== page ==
Students posted his email response on social media and garnered signatures from nearly 20,000 people on a petition requesting the professor’s removal.

After he was asked to leave, another petition circulated the internet, urging UCLA to apologize to Klein and reinstate him as a professor. Klein was notified June 21 that UCLA was reinstating him and the next day that UCLA Discrimination Prevention Office would not pursue a formal investigation against him.

USAC unanimously passes resolution in support of renaming Janss Steps to Tongva Steps

The Undergraduate Students Association Council unanimously voted July 28 to pass a resolution in support of renaming Janss Steps to Tongva Steps.

The decision came after a resolution from the North Westwood Neighborhood Council and 21 student organizations endorsed the rename.

This name is meant to honor the Indigenous Gabrielino-Tongva people, who inhabited the present-day southern and eastern Los Angeles County and the islands of Santa Catalina and San Clemente. The history of racially biased practices by the Janss Investment Company in the 1920s was also cited as a reason for the rename.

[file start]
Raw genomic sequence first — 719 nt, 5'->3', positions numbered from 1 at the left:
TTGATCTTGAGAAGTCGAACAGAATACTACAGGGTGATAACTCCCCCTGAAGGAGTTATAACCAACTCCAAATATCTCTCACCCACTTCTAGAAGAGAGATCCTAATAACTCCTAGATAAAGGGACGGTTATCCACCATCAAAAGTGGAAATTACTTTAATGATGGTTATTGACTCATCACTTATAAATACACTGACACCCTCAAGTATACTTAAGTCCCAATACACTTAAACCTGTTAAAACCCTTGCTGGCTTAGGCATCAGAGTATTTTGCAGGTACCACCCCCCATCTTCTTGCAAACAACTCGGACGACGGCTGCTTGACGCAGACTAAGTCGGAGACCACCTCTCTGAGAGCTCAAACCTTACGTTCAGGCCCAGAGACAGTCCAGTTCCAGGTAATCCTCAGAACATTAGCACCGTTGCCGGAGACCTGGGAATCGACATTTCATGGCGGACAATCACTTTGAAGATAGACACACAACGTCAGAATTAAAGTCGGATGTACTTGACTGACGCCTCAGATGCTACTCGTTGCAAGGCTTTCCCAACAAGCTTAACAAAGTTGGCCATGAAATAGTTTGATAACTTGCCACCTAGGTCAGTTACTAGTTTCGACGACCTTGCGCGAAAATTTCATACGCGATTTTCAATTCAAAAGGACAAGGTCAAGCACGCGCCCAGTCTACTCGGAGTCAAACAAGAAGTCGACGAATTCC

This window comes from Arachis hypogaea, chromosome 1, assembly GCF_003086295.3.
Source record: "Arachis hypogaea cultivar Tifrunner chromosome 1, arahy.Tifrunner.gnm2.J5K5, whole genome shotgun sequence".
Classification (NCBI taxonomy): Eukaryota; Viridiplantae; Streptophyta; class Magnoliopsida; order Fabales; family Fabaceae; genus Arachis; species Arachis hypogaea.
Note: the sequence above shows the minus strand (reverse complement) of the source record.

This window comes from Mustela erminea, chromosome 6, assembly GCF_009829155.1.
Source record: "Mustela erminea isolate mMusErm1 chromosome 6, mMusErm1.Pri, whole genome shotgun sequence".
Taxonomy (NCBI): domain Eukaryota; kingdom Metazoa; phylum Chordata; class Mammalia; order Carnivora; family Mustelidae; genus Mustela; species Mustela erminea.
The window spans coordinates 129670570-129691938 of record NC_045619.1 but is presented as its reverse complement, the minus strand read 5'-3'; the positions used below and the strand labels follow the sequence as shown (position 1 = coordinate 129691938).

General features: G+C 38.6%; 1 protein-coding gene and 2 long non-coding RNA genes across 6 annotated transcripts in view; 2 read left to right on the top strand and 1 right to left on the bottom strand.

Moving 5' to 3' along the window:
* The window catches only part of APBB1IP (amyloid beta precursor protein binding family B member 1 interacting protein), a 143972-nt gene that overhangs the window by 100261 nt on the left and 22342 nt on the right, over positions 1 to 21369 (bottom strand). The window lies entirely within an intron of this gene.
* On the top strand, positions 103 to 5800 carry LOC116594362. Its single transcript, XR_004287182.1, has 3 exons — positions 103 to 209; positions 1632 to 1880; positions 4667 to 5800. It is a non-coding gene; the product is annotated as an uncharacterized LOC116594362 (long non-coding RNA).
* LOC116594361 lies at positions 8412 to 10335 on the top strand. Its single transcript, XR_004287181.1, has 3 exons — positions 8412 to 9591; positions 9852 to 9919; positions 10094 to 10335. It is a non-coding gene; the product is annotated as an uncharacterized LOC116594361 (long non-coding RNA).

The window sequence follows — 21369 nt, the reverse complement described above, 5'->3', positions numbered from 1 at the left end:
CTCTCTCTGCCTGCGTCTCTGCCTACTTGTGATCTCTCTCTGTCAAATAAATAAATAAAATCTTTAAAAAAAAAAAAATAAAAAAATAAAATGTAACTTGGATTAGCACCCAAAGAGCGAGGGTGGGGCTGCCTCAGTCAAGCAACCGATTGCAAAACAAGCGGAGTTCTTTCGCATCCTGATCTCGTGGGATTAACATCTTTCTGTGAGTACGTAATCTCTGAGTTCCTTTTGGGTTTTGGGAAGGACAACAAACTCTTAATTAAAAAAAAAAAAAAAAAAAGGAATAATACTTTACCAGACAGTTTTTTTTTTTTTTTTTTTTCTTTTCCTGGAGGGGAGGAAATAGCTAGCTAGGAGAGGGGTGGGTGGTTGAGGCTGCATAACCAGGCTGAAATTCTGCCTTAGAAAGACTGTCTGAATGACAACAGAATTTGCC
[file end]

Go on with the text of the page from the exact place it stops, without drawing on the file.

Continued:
Student leaders later revised their plan for naming the steps in November, now using the name Kuruvungna Steps to more accurately represent the tribe.

Kuruvungna is a word taken from the original Gabrielino language and is also the name of the Gabrielino village that inhabited the land that UCLA and Westwood are built on, said American Indian Student Association Vice Chair Desirae Barragan.

UCLA to switch to remote-only instruction for fall, further reduce on-campus housing

Executive Vice Chancellor and Provost Emily Carter said in an emailed statement Aug. 21 that UCLA would conduct all-remote instruction except for a select few essential in-person classes for the fall quarter.

The decision followed the Los Angeles County Department of Public Health directives to restrict campus activities to minimum operations and limit on-campus housing eligibility to students with no alternative options.

Carter said students who live in unsafe housing or housing without adequate accommodations for students with disabilities will have access to on-campus housing. Ineligible students had their housing contracts canceled.